Scientists figured out how to grow capillaries — 3D-printed tissues are next
Why it matters to you
The ability to grow functioning capillaries takes us one step closer to the dream of working 3D-printed organs and tissues.
For physicians, the dream of 3D printing is to one day be able to print functional tissues and organs for patients, made from their own cells. Doing this will allow a level of bespoke geometric customization and biochemical matching that will dramatically improve the quality of life of tens of thousands of people in need.
We have yet to reach that lofty goal but a new project carried out by researchers at Rice University and Baylor College of Medicine takes the dream one step closer to reality.
In a paper published in the journal Biomaterials Science, the researchers demonstrate a method of generating implantable tissues with functioning capillaries, the tiny blood vessels responsible for supplying the body with oxygen and other nutrients.
The demonstration involved using a combination of human endothelial cells and mesenchymal stem cells to initiate a process called tubulogenesis, that is a key element of the formation of said blood-transporting vessels.
“Here we are investigating tiny volumes of multicellular tissue, smaller than a raindrop,” Rice bioengineer Jordan Miller told Digital Trends. “But big things happen there. Endothelial cells are the cells lining all our blood vessels and they create our tiniest vessels: Capillaries. We studied these endothelial cells in natural and semi-synthetic materials that are compatible with 3D printing. We are optimizing the materials and cell formulations to get robust formation of tubules made entirely from the cells themselves.”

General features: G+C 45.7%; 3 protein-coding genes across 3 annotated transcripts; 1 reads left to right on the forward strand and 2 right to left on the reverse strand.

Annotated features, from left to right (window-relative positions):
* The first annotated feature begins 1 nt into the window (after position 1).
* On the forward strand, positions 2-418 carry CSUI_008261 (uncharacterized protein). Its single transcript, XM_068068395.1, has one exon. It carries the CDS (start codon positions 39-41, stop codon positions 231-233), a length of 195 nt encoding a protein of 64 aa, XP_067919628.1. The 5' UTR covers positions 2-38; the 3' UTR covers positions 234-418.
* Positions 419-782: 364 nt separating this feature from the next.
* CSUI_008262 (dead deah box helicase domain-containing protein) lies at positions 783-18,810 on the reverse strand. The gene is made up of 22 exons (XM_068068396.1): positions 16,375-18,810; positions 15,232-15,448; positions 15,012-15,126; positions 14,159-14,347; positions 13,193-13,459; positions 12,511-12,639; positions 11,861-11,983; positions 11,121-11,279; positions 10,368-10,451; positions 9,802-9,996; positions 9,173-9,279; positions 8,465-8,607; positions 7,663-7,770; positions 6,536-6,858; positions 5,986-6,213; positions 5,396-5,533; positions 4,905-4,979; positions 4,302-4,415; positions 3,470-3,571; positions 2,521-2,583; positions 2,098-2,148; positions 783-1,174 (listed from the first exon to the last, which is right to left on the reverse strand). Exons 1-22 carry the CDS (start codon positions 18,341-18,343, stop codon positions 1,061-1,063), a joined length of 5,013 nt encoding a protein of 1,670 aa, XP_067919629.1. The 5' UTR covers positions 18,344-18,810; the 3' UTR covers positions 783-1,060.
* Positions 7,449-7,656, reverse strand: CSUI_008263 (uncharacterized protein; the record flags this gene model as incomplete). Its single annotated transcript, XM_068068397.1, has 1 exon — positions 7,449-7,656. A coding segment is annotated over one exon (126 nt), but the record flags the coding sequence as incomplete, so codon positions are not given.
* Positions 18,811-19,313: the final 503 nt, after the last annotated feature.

Miller says that 3D bioprinting has advanced dramatically over the past decade. However, there is still a big tradeoff that is difficult to avoid: An increase in 3D-printing resolution necessarily means a decrease in the total build volume. (Think of it like drawing a picture, where you can choose between spending your time adding detail to a small area, or sketching out a much larger image.)
“A 3D printer with a 1-micrometer resolution only has a cubic millimeter build volume, [which is] not big enough for much functional utility,” he continued. “So instead, we aim for 3D printers with about 50- to 200-micrometer resolution, and we want to work with these endothelial cells to make tiny capillaries that could eventually connect to larger vessels that we can readily 3D print. In that way, we would retain the build volume but still be able to develop nutrients to the smallest cell volumes. These findings will help cell biologist and bioengineers continue to make progress toward customized replacement organs.”
At present, Miller said the researchers are working to integrate their findings with this work into their existing work with 3D bioprinting. “Identifying materials formulations that work for 3D printing and that can simultaneously support robust capillary formation is the key to generating living tissues with multiscale vasculature spanning millimeters to microns,” he said.